This family history was written by in 1880 by Thomas W. Kellough, who was born in 1829 in Pennsylvania and died in So. Dakota in 1902. The family was composed of his grandfather, Thomas E. Kellough, his parents Richard A. and Sarah Maxwell Kellough and their thirteen children. Portions of it are quoted here:
"We came to this state (Illinois) in the fall of 1837, from Rising Sun, Maryland. We came in wagons to Columbia, Penn., thence by canal to Pittsburgh, then down the Ohio river to Cairo (Ill.), then up the Mississippi river till we reached the Illinois river, and from there up to Frederic, then in a wagon to Schuyler county, (Ill.) landing on the banks of Crooked creek, opposite Brooklyn, in just four weeks from the time we started. There was at that time six children of us, Thomas W. (the writer), James M., John G., Charles H., Andrew L., and Elizabeth J.
"In a few days we moved into a big log cabin close to the mill. Father could get a school, but there was no school house, so the settlers went to work and built a log house, made windows by cutting out holes on three sides large enough to put in one pane of glass at each place. The stove used in this house was the first one in the neighborhood. There was no public money at that time, but he commenced his school and was to receive two dollars per scholar for three months. He taught nearly a year at that time, and for several years afterwards. The postage on a letter was twenty-five cents, and our closest post office was Rushville, eighteen miles away.
"Father then rented a farm and commenced building a house, but sickness came, and Frances A. died in Aug. 1839. She was born after we came here. The sixth of Jan. 1840 we moved to Plymouth, where Mary E. was born. That summer I hired out to feed silk worms at one dollar per week. Father rented a farm; we stayed there two years, then our only horse died. We then rented a farm where the landlord furnished team, seed and feed and received half the crop. We raised a good crop of oats, sold some to travelers at twelve and a half cents a bushel, sent some to Quncy, which sold there for thirteen cents a bushel, the man who hauled then charged twelve and a half cents per bushel for hauling.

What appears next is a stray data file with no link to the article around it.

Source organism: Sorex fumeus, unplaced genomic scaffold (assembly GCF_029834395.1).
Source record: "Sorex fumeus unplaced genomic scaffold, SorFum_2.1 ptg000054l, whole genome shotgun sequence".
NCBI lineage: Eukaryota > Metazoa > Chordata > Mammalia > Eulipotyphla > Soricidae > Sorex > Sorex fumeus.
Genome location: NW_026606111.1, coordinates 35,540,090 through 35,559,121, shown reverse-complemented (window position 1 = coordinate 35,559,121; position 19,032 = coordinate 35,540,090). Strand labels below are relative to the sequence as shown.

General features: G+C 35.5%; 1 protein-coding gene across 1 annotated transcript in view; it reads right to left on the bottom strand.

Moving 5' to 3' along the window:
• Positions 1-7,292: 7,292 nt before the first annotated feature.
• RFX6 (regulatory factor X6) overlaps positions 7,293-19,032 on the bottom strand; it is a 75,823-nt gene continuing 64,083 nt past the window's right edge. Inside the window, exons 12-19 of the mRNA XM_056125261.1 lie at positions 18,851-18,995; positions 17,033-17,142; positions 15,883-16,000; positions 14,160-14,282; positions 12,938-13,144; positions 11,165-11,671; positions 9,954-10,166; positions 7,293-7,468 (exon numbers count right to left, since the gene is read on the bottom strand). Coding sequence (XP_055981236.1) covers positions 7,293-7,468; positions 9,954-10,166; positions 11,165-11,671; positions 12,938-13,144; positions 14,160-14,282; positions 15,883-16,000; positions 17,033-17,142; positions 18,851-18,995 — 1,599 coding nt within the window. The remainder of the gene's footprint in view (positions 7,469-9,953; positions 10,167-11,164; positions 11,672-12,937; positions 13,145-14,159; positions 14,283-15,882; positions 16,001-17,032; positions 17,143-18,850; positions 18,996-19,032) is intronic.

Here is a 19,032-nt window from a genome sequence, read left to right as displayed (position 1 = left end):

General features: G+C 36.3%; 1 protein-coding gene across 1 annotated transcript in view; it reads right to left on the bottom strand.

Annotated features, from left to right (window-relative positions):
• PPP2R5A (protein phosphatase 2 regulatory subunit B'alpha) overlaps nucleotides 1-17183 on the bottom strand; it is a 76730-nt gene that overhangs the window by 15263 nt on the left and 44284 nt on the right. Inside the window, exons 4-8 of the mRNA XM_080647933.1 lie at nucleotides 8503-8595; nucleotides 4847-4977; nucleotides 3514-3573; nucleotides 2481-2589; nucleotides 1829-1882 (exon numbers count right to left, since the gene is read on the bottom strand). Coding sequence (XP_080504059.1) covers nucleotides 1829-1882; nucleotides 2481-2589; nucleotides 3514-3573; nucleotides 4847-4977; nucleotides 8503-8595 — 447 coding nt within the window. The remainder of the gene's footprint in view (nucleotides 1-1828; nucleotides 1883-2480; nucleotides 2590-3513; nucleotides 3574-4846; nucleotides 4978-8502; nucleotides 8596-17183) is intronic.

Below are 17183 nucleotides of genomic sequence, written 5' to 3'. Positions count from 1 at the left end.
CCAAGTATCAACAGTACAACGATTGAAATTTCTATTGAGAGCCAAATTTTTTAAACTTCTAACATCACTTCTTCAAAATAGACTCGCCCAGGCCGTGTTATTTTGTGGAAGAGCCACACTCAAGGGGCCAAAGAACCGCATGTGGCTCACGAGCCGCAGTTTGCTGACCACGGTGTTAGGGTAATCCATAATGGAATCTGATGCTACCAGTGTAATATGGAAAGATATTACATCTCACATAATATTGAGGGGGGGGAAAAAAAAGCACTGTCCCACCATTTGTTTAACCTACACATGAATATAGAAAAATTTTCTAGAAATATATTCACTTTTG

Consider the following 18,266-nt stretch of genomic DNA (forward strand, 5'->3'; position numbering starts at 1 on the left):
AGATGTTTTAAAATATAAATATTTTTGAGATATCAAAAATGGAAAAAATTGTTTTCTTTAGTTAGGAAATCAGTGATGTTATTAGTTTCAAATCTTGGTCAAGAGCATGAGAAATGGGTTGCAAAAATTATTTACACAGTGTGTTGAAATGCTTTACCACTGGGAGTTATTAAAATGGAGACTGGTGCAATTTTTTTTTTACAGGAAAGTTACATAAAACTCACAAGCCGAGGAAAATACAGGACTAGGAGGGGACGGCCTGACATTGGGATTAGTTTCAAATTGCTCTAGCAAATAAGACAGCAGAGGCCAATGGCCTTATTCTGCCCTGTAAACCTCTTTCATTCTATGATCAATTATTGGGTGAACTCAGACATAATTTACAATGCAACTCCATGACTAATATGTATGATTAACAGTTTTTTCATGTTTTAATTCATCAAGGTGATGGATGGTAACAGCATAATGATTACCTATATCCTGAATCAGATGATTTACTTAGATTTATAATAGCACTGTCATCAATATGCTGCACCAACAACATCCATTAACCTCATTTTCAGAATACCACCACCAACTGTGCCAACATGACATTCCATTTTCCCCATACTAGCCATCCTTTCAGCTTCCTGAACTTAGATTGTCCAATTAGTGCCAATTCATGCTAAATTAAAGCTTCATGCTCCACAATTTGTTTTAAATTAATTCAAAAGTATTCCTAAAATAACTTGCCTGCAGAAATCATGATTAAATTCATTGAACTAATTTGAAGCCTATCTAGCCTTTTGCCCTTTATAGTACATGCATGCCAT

"Albert M. was born in 1842 and died in 1845. The fall of ’43 we moved back to Brooklyn. Richard M. was born in ’44. The place proved to be sickly, and we moved back to Plymouth in ’46. The older boys then hired out; wages ranged from five to 12 dollars per month. Margaret A. was born in ’47, George and Mira in 50. In ’54 father bought 160 acres of land in McDonough county, and in the spring of ’55 we moved on to the old place near Macomb, which we all called home so long. It was about this time that one after another we began to strike out for ourselves. Then came the (Civil) war, with its distractions. Daniel Camp, Elizabeth’s husband, was the first to enlist. He soon fell victim to disease and died, and now lies buried in Missouri. Thomas and Andrew enlisted in the fall of ’61. Andrew was killed the sixth of May, ’62, on the skirmish line in front of Corinth, Miss. He was buried by a citizen where he fell. His body now rests in an unmarked grave in Mississippi. Richard enlisted in ’62 and remained until the close of the ear. Mother died in ’68. . ."
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One of the sons, Charles Henry, chose the spelling Killough instead of Kellough. However, his six daughters and all their descendants use the spelling Kellough.